“Shin Splint” is a generic term that describes pain in the lower leg, either on the medial (inside) or lateral (outside) side of the shin bone. This pain usually begins as a dull ache that can’t be pinpointed to a particular spot; however it can be felt along the entire length of the region where the muscle attaches to the bone.
Initially, the exercises will generally feel pain only at the beginning and end of their workouts. But over a period of time, the discomfort becomes more intense causing pain throughout the workouts and starts even when the individual is not exercising like when getting out of bed.
When it’s not shin splints
The following two conditions may present similar symptoms BUT are not ‘Shin Splints’:
Pain on the anterior (outside) part of the lower leg may be compartment syndrome which means swelling of muscles within a closed compartment, which creates pressure leading to pain. To diagnose this condition, special techniques are used to measure the amount of pressure. Symptoms of compartment syndrome include leg pain, unusual nerve sensations and at a later stage, muscle weakness.
Pain in the lower leg could also be a stress fracture (an incomplete crack in the bone), which is a far more serious injury than shin splints. A bone scan is the definitive tool for diagnosing a stress fracture. However, there are clues you can look for that will signal whether or not you should get a bone scan.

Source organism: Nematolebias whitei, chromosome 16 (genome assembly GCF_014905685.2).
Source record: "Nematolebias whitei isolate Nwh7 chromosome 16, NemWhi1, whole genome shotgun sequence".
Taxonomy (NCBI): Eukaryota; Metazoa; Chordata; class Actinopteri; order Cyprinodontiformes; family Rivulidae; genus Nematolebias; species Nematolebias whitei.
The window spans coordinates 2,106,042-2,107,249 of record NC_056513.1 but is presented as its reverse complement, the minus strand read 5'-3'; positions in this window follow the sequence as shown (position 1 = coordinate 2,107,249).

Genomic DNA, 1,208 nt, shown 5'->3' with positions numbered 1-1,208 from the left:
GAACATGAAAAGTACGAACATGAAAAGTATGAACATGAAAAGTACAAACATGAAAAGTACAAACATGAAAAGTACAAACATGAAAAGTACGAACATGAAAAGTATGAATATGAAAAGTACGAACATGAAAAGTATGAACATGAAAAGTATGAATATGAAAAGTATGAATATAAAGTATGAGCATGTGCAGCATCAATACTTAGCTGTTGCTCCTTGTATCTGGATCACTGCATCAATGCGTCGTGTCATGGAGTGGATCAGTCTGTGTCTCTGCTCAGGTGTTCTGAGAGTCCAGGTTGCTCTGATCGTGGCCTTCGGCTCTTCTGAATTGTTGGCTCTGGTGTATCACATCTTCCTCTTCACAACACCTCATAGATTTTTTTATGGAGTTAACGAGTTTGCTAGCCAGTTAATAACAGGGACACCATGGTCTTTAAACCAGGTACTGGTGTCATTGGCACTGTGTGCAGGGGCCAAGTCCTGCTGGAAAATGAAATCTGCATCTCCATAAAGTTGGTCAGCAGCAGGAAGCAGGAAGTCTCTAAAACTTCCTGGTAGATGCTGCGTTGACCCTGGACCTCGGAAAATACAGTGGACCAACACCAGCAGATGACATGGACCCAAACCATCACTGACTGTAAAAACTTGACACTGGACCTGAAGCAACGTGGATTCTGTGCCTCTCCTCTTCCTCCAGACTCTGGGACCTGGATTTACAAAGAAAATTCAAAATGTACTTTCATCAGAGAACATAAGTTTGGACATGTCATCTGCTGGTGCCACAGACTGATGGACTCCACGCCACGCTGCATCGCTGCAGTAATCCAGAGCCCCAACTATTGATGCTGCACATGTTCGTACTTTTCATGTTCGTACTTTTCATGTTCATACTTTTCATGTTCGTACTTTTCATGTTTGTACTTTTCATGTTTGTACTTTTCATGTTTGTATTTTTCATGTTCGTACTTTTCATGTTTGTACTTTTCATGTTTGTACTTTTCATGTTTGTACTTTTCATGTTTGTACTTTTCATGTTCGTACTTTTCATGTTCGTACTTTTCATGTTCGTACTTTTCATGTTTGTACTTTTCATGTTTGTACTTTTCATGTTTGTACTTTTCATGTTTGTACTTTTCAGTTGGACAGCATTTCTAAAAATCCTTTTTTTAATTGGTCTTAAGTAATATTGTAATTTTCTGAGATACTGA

Press your fingertips along your shin, and if you can find a definite spot of sharp pain, it’s a sign of a stress fracture; the pain of shin splints is more generalized.
Usually, stress fractures feel better in the morning because the bone is rested all night whereas Shin splints are worse in the morning because the soft tissue tightens overnight and the individual feels the pain in the morning when the tissue is stretched by the individual in an effort to stretch the muscles.
Shin splints will be most painful if an individual forcibly tries to lift the foot up at the ankle, however, if the foot is flexed and it hurts, it’s probably shin splints. Also, a horizontal rather than vertical line of tenderness across the bone is typical of a stress fracture.
Causes of shin splints